CM: I wrote the treatment and then wrote down the scenes next to the lyrics devising a time line. Then what I would usually do is edit pieces of the script into an actual scene, placing them into the music which would give us a rough idea of what was going to happen where and when. Ernest then started making concept sketches of the sets and how everything was going to look and then we cut those concept sketches into Animatic and from there Isaac and I figured out how the guys were going to dress, what kinds of clothes would they wear, would it be period or not, what kind of props would we bring into set, etc. We had just one day shooting green screen where two of the guys came down and we dressed them up and they performed. We shot some plates of their eyes blinking and their mouths singing, we shot some of our created talent, like our Bo Peep and Roger Lynn characters, and then we shot some plates of some of the individual elements, like fish against green screen, swinging chains, and some rocks dropping into the water. We painted the rocks green and then dropped them into the water so that we could get the bubbles right for when the sheep land in the water. It was like a day of capturing the performance and then after we got that performance we spent the rest of the time goofing around getting plates.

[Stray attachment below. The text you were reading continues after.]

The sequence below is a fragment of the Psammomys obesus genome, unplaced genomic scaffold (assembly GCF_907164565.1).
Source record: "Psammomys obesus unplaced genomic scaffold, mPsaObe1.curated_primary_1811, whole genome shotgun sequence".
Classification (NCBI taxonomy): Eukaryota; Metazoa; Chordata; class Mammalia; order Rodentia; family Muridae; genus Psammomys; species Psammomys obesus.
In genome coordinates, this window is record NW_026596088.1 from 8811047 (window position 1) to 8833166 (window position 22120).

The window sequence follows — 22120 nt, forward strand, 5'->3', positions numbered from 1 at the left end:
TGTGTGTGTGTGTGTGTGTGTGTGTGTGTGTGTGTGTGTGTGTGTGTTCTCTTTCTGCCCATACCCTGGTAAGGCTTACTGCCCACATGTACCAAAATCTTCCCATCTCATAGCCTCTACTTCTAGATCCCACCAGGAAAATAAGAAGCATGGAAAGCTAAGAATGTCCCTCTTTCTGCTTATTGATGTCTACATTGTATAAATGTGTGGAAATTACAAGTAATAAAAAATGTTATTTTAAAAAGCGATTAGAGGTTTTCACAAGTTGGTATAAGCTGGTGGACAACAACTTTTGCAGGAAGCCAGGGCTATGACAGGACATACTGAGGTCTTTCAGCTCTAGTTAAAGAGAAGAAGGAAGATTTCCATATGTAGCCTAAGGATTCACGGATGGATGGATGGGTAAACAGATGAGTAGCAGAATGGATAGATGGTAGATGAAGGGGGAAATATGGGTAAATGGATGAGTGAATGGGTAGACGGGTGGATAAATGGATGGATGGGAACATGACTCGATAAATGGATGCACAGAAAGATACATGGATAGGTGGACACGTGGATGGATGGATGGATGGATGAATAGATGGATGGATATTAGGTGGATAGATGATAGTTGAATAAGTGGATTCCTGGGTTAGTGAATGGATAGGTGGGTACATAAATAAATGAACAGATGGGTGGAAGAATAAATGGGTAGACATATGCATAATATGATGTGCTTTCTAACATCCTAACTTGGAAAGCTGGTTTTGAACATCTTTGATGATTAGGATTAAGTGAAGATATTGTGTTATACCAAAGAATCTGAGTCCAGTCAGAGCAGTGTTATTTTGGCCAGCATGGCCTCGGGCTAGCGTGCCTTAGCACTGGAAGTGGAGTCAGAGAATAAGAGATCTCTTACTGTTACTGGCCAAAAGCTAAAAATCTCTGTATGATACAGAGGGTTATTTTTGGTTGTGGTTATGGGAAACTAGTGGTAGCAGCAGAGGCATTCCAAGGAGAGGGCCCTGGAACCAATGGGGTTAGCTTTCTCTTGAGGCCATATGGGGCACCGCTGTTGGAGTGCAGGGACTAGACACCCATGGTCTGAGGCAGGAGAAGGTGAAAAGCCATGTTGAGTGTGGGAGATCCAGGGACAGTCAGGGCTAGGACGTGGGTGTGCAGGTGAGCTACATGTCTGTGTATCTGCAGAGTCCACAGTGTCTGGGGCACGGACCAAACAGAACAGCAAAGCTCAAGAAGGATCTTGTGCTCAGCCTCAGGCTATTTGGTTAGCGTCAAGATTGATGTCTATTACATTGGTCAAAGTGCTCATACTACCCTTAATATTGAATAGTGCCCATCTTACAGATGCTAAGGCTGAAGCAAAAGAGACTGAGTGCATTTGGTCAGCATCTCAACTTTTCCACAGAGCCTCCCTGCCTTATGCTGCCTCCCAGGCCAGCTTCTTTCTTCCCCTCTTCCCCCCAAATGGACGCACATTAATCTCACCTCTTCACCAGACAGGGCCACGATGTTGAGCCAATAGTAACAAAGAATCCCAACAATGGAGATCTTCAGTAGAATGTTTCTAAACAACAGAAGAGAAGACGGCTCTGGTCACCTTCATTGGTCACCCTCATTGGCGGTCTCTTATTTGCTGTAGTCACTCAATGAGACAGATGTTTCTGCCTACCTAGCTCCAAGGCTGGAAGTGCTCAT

MVW: So it was three elements- the regular video that you shot of the band, then doing green screen like you just mentioned with the rocks and water, and then of course putting everything together in post.

CM: Yeah, while we were doing that Ernest would build the models and build the sets and he would also be making drawings and sketches of the different sheep or their different looks. We had what we called our hero sheep, which were the ones that were running around in the fields, and then we had what we called our extra sheep, which were the ones that sort of made the bulk of the line up. He sort of drew all that stuff by hand while we were shooting and then the last step was just the addition of other elements. As we worked, we would fill in a lot of the gaps. A lot of it was getting the base elements we knew we needed to get and then just filling in the blanks as they came about.

MVW: And as you mentioned before a big portion of it was done in the After Effects.

CM: Most of it actually was, and not for any other reason than that’s just the world that I know best so far. I knew I wanted to be really, really hands on for this one; it’s a good track I think, I totally love this track.